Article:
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This book is so rich in metaphor, permitting multiple interpretations. Many reviews that I have read of it focus on the author's masterful use of language, but I think it is equally important to consider the themes that she tackles: errancy, abandonment, and madness.
Although the narrator never says so outright, this is a book not only about family losses, but about how people respond to such losses -- either by clinging rigidly to some sort of external structure (Lucille and the grandmother) or by fleeing the scene, whether through physical or psychic abandonment of home (Sylvie, Helen, Ruth).
As a mental health professional, it was fascinating to me to read about characters whose contours would fit within the bounds of psychiatric diagnosis, and yet whose lives are richer, more forgivable, than such categories would suggest. In Ruthie's eccentric grandfather, a sort of outside painter, dreamer, and railroad man, we catch glimpses of manic-depressive illness. In Sylvie, we see a woman teetering on the edge of psychosis, caught up in the detritus of the past while denying the present. Ruthie, who follows Sylvie much like her Biblical namesake followed Naomi, gets caught up in a kind of folie-a-deux, a shared dream of lifting anchor and drifting through the world together. In this family, errancy is a pre-emptive strike against abandonment; before they are deserted, the characters choose to desert the world. Whether or not this is a heroic measure or a thoughtless, selfish choice is up to the reader/listener to decide.
A note about the narrator: I think I would have been able to relish the book more deeply if the narrator had not spoken so quickly. The lines were delivered rapid-fire pace at times, which detracted from the author's careful construction of language and character.
16 of 16 people found this review helpful
This was a brilliant book, well written, narrated superbly. It is not the type of book a casual reader would enjoy however. The vocabulary was excellent and the pace was fast. I think I would have preferred to read this, but I was not disappointed in the listen.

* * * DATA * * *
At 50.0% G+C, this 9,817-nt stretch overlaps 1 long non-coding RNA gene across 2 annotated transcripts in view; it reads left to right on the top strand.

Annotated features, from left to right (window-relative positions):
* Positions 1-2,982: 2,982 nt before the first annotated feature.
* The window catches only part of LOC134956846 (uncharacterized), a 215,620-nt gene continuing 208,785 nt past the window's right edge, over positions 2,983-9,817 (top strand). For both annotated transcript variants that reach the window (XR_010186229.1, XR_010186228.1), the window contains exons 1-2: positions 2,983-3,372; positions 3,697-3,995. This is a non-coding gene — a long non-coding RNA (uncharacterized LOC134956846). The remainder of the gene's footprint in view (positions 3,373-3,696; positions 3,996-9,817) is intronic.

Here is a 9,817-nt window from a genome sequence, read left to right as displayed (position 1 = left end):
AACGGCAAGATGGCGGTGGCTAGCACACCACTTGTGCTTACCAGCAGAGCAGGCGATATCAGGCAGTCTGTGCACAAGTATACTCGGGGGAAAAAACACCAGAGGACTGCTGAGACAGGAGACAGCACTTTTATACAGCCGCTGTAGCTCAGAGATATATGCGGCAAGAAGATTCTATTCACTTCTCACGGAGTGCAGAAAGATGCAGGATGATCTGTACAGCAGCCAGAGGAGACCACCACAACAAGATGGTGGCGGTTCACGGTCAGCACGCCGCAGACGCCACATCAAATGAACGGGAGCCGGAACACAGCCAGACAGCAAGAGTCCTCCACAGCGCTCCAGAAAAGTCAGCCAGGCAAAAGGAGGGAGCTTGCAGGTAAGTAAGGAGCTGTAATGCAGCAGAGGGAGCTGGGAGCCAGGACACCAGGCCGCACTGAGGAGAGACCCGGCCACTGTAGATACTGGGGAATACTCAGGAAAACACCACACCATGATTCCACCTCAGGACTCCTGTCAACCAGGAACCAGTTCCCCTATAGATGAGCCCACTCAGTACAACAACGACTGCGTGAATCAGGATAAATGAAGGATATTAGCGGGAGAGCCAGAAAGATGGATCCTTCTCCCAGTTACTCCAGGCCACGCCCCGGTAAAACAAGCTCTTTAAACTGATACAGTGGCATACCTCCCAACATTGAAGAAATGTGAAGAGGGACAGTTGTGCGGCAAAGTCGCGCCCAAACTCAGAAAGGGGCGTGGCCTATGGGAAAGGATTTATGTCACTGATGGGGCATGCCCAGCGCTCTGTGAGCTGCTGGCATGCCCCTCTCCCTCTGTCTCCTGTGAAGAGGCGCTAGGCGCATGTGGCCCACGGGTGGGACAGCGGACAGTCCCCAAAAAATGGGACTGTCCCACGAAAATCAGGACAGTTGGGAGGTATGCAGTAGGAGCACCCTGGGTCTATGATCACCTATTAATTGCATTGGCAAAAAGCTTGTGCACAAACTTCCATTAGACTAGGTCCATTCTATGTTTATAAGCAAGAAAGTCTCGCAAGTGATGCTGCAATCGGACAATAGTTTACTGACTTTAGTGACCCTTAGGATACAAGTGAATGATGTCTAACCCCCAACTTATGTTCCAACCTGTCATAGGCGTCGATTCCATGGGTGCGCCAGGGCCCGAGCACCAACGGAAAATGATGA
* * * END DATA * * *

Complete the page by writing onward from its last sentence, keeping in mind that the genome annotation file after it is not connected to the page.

16 of 17 people found this review helpful
Though it was Marilynne Robisnon's subsequent novel that won the Pulitzer Prize, it wasn't available in audio - and Housekeeping appealed. It is set in the mid-west, and has a cast of female characters. The atmosphere is full of uncertainty and foreboding, but has a lightness of touch that keeps you going. Wonderful writing.
Unfortunately the book deserves a much more intelligent reading; the narrator was often losing track of the sentence structure which really snagged my enjoyment. I had to give up near the end and buy the paperback!
11 of 11 people found this review helpful
I managed about an hour of this book before I had to give up. It is read so fast and with no emotion, I found it impossible to digest any of the beautiful language. A real shame.
5 of 5 people found this review helpful
Like a prism, the prose shimmers and splits open life and light. Ruthie's voice leads us through childhood and into a life of transience, ethereal, ephemeral, longing, lost, adrift... But all the while harbouring profound observation and experience. A richness familiar and comforting. This is in interior journey and a metaphor for our collective experience. Im tripping over myself with such high esteem for Marilynne Robinson.
1 of 1 people found this review helpful